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dc.contributor.authorWatson, Alexander
dc.date.accessioned2019-03-11T13:59:00Z
dc.date.available2019-03-11T13:59:00Z
dc.identifier.urihttp://hdl.handle.net/10464/14011
dc.description.abstractThe purpose of this thesis was to investigate whether threat-related changes in attention focus and postural control could be modified using distraction. Healthy young adults (N=21) stood without (No Threat) and with (Threat) the possibility of receiving an unpredictable anterior or posterior support surface translation under conditions in which they were required to perform or not perform a distractor task. The results of the thesis showed significant threat-related changes in attention focus and postural control independent of distraction. When performing with distraction compared to without, threat-related changes in high-frequency sway (1.0-2.5 Hz) were significantly reduced, and threat-related changes in attention focus to self-regulatory strategies tended to be reduced. These findings suggest that distraction may modify threat-related changes in attention focus and postural control.en_US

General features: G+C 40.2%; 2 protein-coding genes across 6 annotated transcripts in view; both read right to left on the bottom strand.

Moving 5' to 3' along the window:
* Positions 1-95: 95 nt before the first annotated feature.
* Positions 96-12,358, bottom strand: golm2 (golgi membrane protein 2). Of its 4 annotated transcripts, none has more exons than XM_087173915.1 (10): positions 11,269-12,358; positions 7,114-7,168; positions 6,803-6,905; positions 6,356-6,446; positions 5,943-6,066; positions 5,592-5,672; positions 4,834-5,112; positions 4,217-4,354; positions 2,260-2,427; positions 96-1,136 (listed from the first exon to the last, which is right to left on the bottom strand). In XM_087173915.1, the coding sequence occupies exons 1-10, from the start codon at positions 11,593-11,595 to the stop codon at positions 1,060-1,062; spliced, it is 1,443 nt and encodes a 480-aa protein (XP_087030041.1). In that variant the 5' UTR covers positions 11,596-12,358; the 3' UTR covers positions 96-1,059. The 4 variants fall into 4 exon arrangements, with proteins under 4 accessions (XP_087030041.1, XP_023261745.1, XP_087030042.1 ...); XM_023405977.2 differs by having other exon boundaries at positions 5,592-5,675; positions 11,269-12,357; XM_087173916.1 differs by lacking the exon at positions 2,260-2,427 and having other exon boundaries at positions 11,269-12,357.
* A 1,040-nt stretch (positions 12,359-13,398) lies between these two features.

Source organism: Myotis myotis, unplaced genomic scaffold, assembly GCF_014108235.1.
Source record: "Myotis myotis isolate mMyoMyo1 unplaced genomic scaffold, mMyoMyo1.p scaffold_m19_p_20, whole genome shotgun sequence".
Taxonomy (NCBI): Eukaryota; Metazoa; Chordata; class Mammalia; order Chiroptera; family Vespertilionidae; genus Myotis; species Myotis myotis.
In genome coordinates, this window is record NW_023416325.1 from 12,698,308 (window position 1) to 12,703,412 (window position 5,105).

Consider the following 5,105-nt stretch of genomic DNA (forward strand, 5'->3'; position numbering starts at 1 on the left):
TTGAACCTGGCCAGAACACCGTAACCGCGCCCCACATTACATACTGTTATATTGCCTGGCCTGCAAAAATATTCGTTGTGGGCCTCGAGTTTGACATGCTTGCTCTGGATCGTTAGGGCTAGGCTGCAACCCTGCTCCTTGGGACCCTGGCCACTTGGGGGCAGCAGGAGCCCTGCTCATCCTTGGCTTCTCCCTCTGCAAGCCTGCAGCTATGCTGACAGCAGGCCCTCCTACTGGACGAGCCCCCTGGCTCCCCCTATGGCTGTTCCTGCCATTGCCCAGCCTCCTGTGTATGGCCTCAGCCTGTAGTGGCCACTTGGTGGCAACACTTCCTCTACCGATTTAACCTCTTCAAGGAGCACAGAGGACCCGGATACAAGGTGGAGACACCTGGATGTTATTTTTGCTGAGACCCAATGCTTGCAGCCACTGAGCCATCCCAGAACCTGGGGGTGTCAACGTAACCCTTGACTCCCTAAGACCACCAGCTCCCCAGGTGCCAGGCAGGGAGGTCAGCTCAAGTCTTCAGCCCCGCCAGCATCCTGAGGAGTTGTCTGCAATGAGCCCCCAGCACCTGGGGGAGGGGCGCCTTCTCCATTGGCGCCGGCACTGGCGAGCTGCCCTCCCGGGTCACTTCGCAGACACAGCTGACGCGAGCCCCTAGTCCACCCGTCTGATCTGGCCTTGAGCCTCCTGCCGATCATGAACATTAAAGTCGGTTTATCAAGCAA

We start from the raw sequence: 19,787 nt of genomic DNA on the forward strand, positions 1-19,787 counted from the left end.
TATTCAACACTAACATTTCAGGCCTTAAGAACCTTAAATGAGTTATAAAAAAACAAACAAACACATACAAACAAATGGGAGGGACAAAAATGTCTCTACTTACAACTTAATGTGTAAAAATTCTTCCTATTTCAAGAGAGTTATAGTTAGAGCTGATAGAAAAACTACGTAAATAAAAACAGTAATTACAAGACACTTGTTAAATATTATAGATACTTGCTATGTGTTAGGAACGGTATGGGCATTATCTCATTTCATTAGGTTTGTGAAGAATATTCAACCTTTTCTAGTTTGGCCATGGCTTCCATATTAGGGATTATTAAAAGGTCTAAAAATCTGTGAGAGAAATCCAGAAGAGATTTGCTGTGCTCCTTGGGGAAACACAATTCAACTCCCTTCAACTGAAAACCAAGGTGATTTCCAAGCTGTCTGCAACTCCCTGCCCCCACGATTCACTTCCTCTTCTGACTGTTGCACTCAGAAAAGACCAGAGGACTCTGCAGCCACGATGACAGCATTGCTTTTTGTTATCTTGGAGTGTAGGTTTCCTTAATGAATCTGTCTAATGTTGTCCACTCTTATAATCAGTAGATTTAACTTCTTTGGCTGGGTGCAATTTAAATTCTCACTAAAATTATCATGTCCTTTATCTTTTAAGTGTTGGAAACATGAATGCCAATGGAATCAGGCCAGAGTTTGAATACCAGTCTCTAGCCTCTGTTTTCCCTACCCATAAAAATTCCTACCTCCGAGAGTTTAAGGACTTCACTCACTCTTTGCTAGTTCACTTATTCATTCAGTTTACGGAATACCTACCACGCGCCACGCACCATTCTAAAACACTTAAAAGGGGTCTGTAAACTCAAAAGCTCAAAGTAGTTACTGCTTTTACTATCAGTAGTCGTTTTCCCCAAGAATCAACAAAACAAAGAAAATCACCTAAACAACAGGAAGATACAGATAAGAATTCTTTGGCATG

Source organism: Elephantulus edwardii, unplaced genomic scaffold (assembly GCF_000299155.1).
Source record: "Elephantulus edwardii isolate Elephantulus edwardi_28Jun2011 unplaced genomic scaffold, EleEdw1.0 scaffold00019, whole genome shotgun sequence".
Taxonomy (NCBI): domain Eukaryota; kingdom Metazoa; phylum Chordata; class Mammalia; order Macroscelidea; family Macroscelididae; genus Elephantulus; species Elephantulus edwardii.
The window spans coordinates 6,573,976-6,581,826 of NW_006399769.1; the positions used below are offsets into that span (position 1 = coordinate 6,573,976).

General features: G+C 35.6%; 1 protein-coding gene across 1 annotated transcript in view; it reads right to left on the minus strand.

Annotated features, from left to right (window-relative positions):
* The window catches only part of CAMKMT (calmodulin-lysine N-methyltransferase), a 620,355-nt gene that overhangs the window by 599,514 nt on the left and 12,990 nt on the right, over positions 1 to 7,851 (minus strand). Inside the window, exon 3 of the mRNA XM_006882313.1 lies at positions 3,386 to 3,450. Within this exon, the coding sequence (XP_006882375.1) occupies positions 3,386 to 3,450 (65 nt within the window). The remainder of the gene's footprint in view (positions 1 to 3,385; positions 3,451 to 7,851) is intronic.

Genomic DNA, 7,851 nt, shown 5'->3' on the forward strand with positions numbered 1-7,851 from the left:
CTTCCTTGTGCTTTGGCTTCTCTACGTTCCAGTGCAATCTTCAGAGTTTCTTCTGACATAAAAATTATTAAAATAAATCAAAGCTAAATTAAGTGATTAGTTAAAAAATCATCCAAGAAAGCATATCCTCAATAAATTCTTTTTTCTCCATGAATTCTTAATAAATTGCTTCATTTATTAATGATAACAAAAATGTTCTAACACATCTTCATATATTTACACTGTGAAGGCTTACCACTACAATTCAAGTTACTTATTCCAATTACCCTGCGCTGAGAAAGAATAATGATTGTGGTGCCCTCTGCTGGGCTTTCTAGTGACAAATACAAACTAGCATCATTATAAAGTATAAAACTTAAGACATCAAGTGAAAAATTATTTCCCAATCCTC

dc.language.isoengen_US
dc.publisherBrock Universityen_US
dc.subjectpostural controlen_US
dc.subjectthreaten_US
dc.subjectemotionen_US
dc.subjectattention focusen_US
dc.subjectdistractionen_US
dc.titleThe effects of distraction on threat-related changes in attention focus and postural controlen_US
dc.typeElectronic Thesis or Dissertationen_US
dc.degree.nameM.Sc. Applied Health Sciencesen_US
dc.degree.levelMastersen_US
dc.contributor.departmentApplied Health Sciences Programen_US
dc.degree.disciplineFaculty of Applied Health Sciencesen_US


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